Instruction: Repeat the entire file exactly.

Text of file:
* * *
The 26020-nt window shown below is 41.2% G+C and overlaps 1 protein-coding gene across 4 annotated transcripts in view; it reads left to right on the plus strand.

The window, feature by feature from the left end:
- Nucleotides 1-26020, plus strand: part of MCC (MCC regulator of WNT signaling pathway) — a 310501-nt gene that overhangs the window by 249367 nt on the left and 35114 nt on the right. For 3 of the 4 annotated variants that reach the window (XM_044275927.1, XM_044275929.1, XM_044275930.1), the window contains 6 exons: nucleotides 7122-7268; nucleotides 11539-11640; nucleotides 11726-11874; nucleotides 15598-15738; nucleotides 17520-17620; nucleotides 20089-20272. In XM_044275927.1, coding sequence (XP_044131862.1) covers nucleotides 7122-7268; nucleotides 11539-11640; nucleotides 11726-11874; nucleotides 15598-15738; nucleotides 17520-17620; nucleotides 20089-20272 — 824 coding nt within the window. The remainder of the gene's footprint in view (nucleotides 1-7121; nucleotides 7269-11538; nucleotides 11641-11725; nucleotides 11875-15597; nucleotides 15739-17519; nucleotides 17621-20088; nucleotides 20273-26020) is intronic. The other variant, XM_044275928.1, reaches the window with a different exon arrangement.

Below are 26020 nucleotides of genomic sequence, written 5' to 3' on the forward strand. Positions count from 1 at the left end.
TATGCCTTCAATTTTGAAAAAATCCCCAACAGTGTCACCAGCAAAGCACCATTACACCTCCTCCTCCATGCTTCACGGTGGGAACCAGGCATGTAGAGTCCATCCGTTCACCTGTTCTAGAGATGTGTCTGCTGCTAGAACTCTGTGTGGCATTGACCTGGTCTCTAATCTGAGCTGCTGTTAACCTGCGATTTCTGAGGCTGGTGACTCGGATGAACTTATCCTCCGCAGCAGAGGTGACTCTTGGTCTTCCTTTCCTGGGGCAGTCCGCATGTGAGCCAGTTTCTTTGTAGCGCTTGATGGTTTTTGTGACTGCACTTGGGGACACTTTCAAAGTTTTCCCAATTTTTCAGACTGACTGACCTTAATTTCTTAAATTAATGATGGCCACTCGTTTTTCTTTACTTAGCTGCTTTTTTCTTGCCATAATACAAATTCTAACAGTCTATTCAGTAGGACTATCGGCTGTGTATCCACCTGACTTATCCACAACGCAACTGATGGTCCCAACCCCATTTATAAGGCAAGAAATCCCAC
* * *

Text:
The 26020-nt window shown below is 41.2% G+C and overlaps 1 protein-coding gene across 4 annotated transcripts in view; it reads left to right on the plus strand.

The window, feature by feature from the left end:
- Nucleotides 1-26020, plus strand: part of MCC (MCC regulator of WNT signaling pathway) — a 310501-nt gene that overhangs the window by 249367 nt on the left and 35114 nt on the right. For 3 of the 4 annotated variants that reach the window (XM_044275927.1, XM_044275929.1, XM_044275930.1), the window contains 6 exons: nucleotides 7122-7268; nucleotides 11539-11640; nucleotides 11726-11874; nucleotides 15598-15738; nucleotides 17520-17620; nucleotides 20089-20272. In XM_044275927.1, coding sequence (XP_044131862.1) covers nucleotides 7122-7268; nucleotides 11539-11640; nucleotides 11726-11874; nucleotides 15598-15738; nucleotides 17520-17620; nucleotides 20089-20272 — 824 coding nt within the window. The remainder of the gene's footprint in view (nucleotides 1-7121; nucleotides 7269-11538; nucleotides 11641-11725; nucleotides 11875-15597; nucleotides 15739-17519; nucleotides 17621-20088; nucleotides 20273-26020) is intronic. The other variant, XM_044275928.1, reaches the window with a different exon arrangement.

Below are 26020 nucleotides of genomic sequence, written 5' to 3' on the forward strand. Positions count from 1 at the left end.
TATGCCTTCAATTTTGAAAAAATCCCCAACAGTGTCACCAGCAAAGCACCATTACACCTCCTCCTCCATGCTTCACGGTGGGAACCAGGCATGTAGAGTCCATCCGTTCACCTGTTCTAGAGATGTGTCTGCTGCTAGAACTCTGTGTGGCATTGACCTGGTCTCTAATCTGAGCTGCTGTTAACCTGCGATTTCTGAGGCTGGTGACTCGGATGAACTTATCCTCCGCAGCAGAGGTGACTCTTGGTCTTCCTTTCCTGGGGCAGTCCGCATGTGAGCCAGTTTCTTTGTAGCGCTTGATGGTTTTTGTGACTGCACTTGGGGACACTTTCAAAGTTTTCCCAATTTTTCAGACTGACTGACCTTAATTTCTTAAATTAATGATGGCCACTCGTTTTTCTTTACTTAGCTGCTTTTTTCTTGCCATAATACAAATTCTAACAGTCTATTCAGTAGGACTATCGGCTGTGTATCCACCTGACTTATCCACAACGCAACTGATGGTCCCAACCCCATTTATAAGGCAAGAAATCCCAC